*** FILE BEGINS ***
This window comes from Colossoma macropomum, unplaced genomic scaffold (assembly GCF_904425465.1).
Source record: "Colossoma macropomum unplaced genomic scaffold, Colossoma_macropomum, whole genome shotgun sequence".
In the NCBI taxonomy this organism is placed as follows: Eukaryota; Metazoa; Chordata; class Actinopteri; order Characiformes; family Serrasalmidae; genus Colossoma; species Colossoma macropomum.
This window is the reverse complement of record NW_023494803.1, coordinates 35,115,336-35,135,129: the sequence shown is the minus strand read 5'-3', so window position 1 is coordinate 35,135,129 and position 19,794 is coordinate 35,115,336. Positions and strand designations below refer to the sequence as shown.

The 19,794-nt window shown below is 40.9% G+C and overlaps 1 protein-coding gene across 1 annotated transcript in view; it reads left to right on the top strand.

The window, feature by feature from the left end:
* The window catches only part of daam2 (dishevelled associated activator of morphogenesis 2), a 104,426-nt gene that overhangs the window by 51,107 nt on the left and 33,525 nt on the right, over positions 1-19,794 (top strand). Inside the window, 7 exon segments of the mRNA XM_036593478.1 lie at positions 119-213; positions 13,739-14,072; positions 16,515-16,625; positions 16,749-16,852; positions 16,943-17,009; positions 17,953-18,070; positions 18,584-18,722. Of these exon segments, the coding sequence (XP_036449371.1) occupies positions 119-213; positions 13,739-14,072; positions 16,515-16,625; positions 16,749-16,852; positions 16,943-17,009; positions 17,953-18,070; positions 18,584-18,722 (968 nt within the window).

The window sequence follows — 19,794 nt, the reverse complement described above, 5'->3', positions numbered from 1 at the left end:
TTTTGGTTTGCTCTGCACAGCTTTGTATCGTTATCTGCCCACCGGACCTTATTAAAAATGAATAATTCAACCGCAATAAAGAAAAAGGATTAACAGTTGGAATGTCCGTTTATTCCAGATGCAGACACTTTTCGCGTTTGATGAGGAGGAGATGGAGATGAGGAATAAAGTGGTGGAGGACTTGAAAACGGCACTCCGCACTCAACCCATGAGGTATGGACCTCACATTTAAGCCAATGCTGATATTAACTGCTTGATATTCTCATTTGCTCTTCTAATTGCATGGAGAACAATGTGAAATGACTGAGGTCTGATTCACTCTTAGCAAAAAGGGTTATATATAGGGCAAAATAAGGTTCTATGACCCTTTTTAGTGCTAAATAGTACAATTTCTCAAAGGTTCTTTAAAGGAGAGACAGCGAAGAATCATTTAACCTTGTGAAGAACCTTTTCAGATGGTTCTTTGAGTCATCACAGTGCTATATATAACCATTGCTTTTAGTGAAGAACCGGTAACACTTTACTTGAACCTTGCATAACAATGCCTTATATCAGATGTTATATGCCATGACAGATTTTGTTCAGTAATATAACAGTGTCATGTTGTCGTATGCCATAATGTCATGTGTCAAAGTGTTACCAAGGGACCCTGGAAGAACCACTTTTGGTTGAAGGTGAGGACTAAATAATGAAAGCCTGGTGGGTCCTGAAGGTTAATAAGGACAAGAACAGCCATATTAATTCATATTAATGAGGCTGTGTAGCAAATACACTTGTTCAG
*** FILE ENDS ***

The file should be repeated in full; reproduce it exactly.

This window comes from Colossoma macropomum, unplaced genomic scaffold (assembly GCF_904425465.1).
Source record: "Colossoma macropomum unplaced genomic scaffold, Colossoma_macropomum, whole genome shotgun sequence".
In the NCBI taxonomy this organism is placed as follows: Eukaryota; Metazoa; Chordata; class Actinopteri; order Characiformes; family Serrasalmidae; genus Colossoma; species Colossoma macropomum.
This window is the reverse complement of record NW_023494803.1, coordinates 35,115,336-35,135,129: the sequence shown is the minus strand read 5'-3', so window position 1 is coordinate 35,135,129 and position 19,794 is coordinate 35,115,336. Positions and strand designations below refer to the sequence as shown.

The 19,794-nt window shown below is 40.9% G+C and overlaps 1 protein-coding gene across 1 annotated transcript in view; it reads left to right on the top strand.

The window, feature by feature from the left end:
* The window catches only part of daam2 (dishevelled associated activator of morphogenesis 2), a 104,426-nt gene that overhangs the window by 51,107 nt on the left and 33,525 nt on the right, over positions 1-19,794 (top strand). Inside the window, 7 exon segments of the mRNA XM_036593478.1 lie at positions 119-213; positions 13,739-14,072; positions 16,515-16,625; positions 16,749-16,852; positions 16,943-17,009; positions 17,953-18,070; positions 18,584-18,722. Of these exon segments, the coding sequence (XP_036449371.1) occupies positions 119-213; positions 13,739-14,072; positions 16,515-16,625; positions 16,749-16,852; positions 16,943-17,009; positions 17,953-18,070; positions 18,584-18,722 (968 nt within the window).

The window sequence follows — 19,794 nt, the reverse complement described above, 5'->3', positions numbered from 1 at the left end:
TTTTGGTTTGCTCTGCACAGCTTTGTATCGTTATCTGCCCACCGGACCTTATTAAAAATGAATAATTCAACCGCAATAAAGAAAAAGGATTAACAGTTGGAATGTCCGTTTATTCCAGATGCAGACACTTTTCGCGTTTGATGAGGAGGAGATGGAGATGAGGAATAAAGTGGTGGAGGACTTGAAAACGGCACTCCGCACTCAACCCATGAGGTATGGACCTCACATTTAAGCCAATGCTGATATTAACTGCTTGATATTCTCATTTGCTCTTCTAATTGCATGGAGAACAATGTGAAATGACTGAGGTCTGATTCACTCTTAGCAAAAAGGGTTATATATAGGGCAAAATAAGGTTCTATGACCCTTTTTAGTGCTAAATAGTACAATTTCTCAAAGGTTCTTTAAAGGAGAGACAGCGAAGAATCATTTAACCTTGTGAAGAACCTTTTCAGATGGTTCTTTGAGTCATCACAGTGCTATATATAACCATTGCTTTTAGTGAAGAACCGGTAACACTTTACTTGAACCTTGCATAACAATGCCTTATATCAGATGTTATATGCCATGACAGATTTTGTTCAGTAATATAACAGTGTCATGTTGTCGTATGCCATAATGTCATGTGTCAAAGTGTTACCAAGGGACCCTGGAAGAACCACTTTTGGTTGAAGGTGAGGACTAAATAATGAAAGCCTGGTGGGTCCTGAAGGTTAATAAGGACAAGAACAGCCATATTAATTCATATTAATGAGGCTGTGTAGCAAATACACTTGTTCAG